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A leading publisher is to remove a dedication to a special forces hero from the start of one of its books after a group of SAS veterans said the supposedly true story was “as clear a case of stolen valour as you could find.”

The veterans also challenged the book’s author to meet them privately so he could prove he really had served in the SAS, with some dismissing him as a “Walter Mitty clown”.

When Hodder & Stoughton released Pilgrim Spy in September it was billed as “one of the great untold stories of the Cold War”, involving “roof top chases, a beautiful East German female suspected of being a Stasi spy and a climactic gun battle at Colditz Castle”.

Its author, writing under the pseudonym Tom Shore, claimed to have been an SAS soldier who on a hitherto undisclosed secret solo mission took “lethal action” to thwart a plot to assassinate Russian president Mikhail Gorbachev when he visited communist East Germany in 1989.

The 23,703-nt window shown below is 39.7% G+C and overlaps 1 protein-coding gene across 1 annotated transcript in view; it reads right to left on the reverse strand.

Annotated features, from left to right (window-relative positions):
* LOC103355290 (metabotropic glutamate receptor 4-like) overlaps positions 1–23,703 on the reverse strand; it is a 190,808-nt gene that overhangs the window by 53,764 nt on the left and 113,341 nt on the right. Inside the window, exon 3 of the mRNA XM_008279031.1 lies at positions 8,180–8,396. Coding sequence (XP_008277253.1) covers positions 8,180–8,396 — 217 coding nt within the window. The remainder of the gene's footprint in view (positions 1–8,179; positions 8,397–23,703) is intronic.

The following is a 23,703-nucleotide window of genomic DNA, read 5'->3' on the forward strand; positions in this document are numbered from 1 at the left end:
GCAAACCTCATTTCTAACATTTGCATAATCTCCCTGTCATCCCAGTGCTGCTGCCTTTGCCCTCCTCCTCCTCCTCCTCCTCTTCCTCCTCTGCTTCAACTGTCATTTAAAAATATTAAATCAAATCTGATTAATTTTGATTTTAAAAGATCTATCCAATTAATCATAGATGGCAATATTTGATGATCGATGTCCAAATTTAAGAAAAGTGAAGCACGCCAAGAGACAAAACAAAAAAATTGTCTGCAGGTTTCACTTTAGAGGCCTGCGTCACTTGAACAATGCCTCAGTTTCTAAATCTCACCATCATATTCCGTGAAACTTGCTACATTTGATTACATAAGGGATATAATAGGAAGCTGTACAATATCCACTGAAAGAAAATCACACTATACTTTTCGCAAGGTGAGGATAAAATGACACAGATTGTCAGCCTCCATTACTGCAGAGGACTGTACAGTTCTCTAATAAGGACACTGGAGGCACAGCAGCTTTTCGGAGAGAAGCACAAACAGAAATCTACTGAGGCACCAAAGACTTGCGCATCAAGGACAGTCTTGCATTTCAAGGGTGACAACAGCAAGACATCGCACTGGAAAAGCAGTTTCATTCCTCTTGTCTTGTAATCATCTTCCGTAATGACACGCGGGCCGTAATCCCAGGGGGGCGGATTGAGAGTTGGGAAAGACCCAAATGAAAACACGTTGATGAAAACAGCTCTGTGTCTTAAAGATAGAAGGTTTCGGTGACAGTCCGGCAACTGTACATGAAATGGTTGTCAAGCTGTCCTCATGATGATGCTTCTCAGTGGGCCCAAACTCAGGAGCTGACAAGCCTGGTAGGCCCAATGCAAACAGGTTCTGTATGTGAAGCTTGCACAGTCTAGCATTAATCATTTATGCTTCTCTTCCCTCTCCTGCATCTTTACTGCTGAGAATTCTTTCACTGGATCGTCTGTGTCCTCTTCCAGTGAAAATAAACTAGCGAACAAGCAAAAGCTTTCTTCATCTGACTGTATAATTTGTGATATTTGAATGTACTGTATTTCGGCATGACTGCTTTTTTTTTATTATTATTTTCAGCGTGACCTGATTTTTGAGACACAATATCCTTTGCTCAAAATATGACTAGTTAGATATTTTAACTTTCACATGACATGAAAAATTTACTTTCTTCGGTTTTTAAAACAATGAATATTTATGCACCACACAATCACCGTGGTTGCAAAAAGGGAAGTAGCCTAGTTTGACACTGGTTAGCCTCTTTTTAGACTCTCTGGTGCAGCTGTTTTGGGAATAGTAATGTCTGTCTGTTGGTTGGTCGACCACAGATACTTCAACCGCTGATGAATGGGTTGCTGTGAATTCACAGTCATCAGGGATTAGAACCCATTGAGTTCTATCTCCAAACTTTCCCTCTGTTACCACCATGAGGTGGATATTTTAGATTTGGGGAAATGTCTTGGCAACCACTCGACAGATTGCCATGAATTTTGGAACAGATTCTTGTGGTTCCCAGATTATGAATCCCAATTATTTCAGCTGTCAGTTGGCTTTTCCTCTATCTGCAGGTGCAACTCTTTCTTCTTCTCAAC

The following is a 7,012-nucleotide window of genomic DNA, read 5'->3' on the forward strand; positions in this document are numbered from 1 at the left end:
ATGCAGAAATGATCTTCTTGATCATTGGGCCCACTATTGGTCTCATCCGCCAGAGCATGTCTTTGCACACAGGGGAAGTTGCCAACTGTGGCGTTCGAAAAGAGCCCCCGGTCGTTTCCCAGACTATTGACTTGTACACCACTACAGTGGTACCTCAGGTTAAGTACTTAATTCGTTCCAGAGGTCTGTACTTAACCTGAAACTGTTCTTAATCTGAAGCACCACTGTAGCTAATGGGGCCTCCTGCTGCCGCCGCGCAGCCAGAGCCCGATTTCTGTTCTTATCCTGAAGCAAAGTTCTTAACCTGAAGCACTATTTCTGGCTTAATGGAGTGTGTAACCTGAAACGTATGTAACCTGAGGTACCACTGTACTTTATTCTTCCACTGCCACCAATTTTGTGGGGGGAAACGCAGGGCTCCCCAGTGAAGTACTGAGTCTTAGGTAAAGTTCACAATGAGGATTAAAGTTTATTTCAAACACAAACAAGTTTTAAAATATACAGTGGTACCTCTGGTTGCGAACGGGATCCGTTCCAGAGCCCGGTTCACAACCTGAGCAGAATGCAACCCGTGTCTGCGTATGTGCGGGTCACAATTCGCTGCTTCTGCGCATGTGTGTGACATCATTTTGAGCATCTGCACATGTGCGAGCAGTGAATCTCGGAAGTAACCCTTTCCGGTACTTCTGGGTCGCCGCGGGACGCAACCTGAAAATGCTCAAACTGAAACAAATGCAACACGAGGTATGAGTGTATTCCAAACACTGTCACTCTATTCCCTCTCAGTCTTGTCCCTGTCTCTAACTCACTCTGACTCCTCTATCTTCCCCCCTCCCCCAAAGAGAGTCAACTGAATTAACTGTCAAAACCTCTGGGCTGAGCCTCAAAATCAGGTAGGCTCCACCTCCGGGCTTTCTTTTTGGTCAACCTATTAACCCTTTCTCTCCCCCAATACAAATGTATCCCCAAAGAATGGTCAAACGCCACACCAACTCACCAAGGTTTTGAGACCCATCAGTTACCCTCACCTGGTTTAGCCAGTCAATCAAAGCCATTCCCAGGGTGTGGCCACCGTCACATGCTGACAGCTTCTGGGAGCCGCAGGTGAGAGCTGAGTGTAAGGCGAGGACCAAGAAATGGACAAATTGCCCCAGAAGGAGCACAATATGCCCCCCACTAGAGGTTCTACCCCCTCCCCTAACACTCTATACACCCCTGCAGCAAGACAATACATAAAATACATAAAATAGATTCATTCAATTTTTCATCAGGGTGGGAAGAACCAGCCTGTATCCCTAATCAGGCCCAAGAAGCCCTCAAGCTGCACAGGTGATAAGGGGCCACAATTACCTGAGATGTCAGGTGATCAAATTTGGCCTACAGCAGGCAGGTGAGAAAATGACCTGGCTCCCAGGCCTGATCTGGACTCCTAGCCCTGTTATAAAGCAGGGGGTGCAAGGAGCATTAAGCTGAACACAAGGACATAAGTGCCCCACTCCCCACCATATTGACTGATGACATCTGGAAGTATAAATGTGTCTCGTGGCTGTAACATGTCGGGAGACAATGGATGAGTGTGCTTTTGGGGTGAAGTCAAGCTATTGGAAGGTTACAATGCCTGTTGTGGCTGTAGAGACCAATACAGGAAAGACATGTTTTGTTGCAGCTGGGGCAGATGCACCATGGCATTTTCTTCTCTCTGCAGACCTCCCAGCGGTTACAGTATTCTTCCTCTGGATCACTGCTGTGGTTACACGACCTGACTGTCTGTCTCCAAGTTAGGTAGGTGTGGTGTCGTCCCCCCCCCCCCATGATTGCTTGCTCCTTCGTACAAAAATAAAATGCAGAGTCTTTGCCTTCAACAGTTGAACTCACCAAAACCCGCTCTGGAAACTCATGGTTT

But The Independent revealed how the thriller writer Jeremy Duns had noticed remarkable similarities between supposed SAS veteran Tom Shore’s “true story”, and the entirely fictional, but relatively obscure 1989 thriller Quiller KGB.

The author of Pilgrim Spy was also accused of having lifted large, unacknowledged chunks of Wikipedia to supply background context for his “true story”.

Hodder stood by the book, saying its editor believed Mr Shore’s story was true and had checked he was in the SAS.

A spokeswoman for the publisher said neither the editor nor Mr Shore had ever read Quiller KGB before the controversy started, and described the lifting from Wikipedia as “sloppy, but not criminal”.

After the story was published, however, an SAS veteran contacted The Independent to say he and ex-colleagues in the special forces and the Cold War BRIXMIS – British Commanders’-in-Chief Mission to the Soviet Forces in Germany – had been enraged by what they had read about Pilgrim Spy. Read more

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